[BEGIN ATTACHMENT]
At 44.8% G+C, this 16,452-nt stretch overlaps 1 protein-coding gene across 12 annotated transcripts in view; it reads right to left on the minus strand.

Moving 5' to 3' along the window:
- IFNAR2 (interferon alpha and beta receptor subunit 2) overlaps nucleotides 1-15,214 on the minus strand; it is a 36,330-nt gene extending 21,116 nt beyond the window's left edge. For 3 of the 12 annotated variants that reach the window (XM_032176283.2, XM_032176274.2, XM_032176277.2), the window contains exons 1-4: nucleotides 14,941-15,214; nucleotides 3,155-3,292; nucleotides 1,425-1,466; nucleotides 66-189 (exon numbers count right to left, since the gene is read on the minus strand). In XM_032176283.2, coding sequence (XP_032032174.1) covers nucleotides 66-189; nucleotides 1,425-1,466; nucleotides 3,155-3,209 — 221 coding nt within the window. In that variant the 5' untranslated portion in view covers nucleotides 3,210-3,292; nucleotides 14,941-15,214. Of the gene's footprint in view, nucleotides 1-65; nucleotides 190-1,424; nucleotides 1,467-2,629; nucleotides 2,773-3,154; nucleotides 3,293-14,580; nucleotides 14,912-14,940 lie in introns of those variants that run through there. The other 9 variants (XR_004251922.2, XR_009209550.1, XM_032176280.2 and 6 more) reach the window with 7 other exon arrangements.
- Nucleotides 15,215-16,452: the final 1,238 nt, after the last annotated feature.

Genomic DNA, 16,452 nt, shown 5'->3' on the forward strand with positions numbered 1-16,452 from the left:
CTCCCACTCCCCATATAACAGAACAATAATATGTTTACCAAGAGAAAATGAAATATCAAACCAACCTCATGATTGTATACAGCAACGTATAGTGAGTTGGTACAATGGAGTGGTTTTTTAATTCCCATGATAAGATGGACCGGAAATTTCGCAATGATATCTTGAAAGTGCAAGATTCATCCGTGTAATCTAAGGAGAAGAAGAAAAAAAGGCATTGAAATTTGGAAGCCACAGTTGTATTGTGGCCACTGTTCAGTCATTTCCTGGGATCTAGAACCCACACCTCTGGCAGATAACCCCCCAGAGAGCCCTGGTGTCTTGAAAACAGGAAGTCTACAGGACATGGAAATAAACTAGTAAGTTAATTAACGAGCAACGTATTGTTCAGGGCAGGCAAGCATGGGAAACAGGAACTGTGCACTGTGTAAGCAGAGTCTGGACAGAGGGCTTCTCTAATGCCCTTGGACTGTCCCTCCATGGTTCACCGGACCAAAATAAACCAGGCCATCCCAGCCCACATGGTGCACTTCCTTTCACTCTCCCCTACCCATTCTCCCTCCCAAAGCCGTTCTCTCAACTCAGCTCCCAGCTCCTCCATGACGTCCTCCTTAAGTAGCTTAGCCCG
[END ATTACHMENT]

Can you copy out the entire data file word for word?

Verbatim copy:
At 44.8% G+C, this 16,452-nt stretch overlaps 1 protein-coding gene across 12 annotated transcripts in view; it reads right to left on the minus strand.

Moving 5' to 3' along the window:
- IFNAR2 (interferon alpha and beta receptor subunit 2) overlaps nucleotides 1-15,214 on the minus strand; it is a 36,330-nt gene extending 21,116 nt beyond the window's left edge. For 3 of the 12 annotated variants that reach the window (XM_032176283.2, XM_032176274.2, XM_032176277.2), the window contains exons 1-4: nucleotides 14,941-15,214; nucleotides 3,155-3,292; nucleotides 1,425-1,466; nucleotides 66-189 (exon numbers count right to left, since the gene is read on the minus strand). In XM_032176283.2, coding sequence (XP_032032174.1) covers nucleotides 66-189; nucleotides 1,425-1,466; nucleotides 3,155-3,209 — 221 coding nt within the window. In that variant the 5' untranslated portion in view covers nucleotides 3,210-3,292; nucleotides 14,941-15,214. Of the gene's footprint in view, nucleotides 1-65; nucleotides 190-1,424; nucleotides 1,467-2,629; nucleotides 2,773-3,154; nucleotides 3,293-14,580; nucleotides 14,912-14,940 lie in introns of those variants that run through there. The other 9 variants (XR_004251922.2, XR_009209550.1, XM_032176280.2 and 6 more) reach the window with 7 other exon arrangements.
- Nucleotides 15,215-16,452: the final 1,238 nt, after the last annotated feature.

Genomic DNA, 16,452 nt, shown 5'->3' on the forward strand with positions numbered 1-16,452 from the left:
CTCCCACTCCCCATATAACAGAACAATAATATGTTTACCAAGAGAAAATGAAATATCAAACCAACCTCATGATTGTATACAGCAACGTATAGTGAGTTGGTACAATGGAGTGGTTTTTTAATTCCCATGATAAGATGGACCGGAAATTTCGCAATGATATCTTGAAAGTGCAAGATTCATCCGTGTAATCTAAGGAGAAGAAGAAAAAAAGGCATTGAAATTTGGAAGCCACAGTTGTATTGTGGCCACTGTTCAGTCATTTCCTGGGATCTAGAACCCACACCTCTGGCAGATAACCCCCCAGAGAGCCCTGGTGTCTTGAAAACAGGAAGTCTACAGGACATGGAAATAAACTAGTAAGTTAATTAACGAGCAACGTATTGTTCAGGGCAGGCAAGCATGGGAAACAGGAACTGTGCACTGTGTAAGCAGAGTCTGGACAGAGGGCTTCTCTAATGCCCTTGGACTGTCCCTCCATGGTTCACCGGACCAAAATAAACCAGGCCATCCCAGCCCACATGGTGCACTTCCTTTCACTCTCCCCTACCCATTCTCCCTCCCAAAGCCGTTCTCTCAACTCAGCTCCCAGCTCCTCCATGACGTCCTCCTTAAGTAGCTTAGCCCG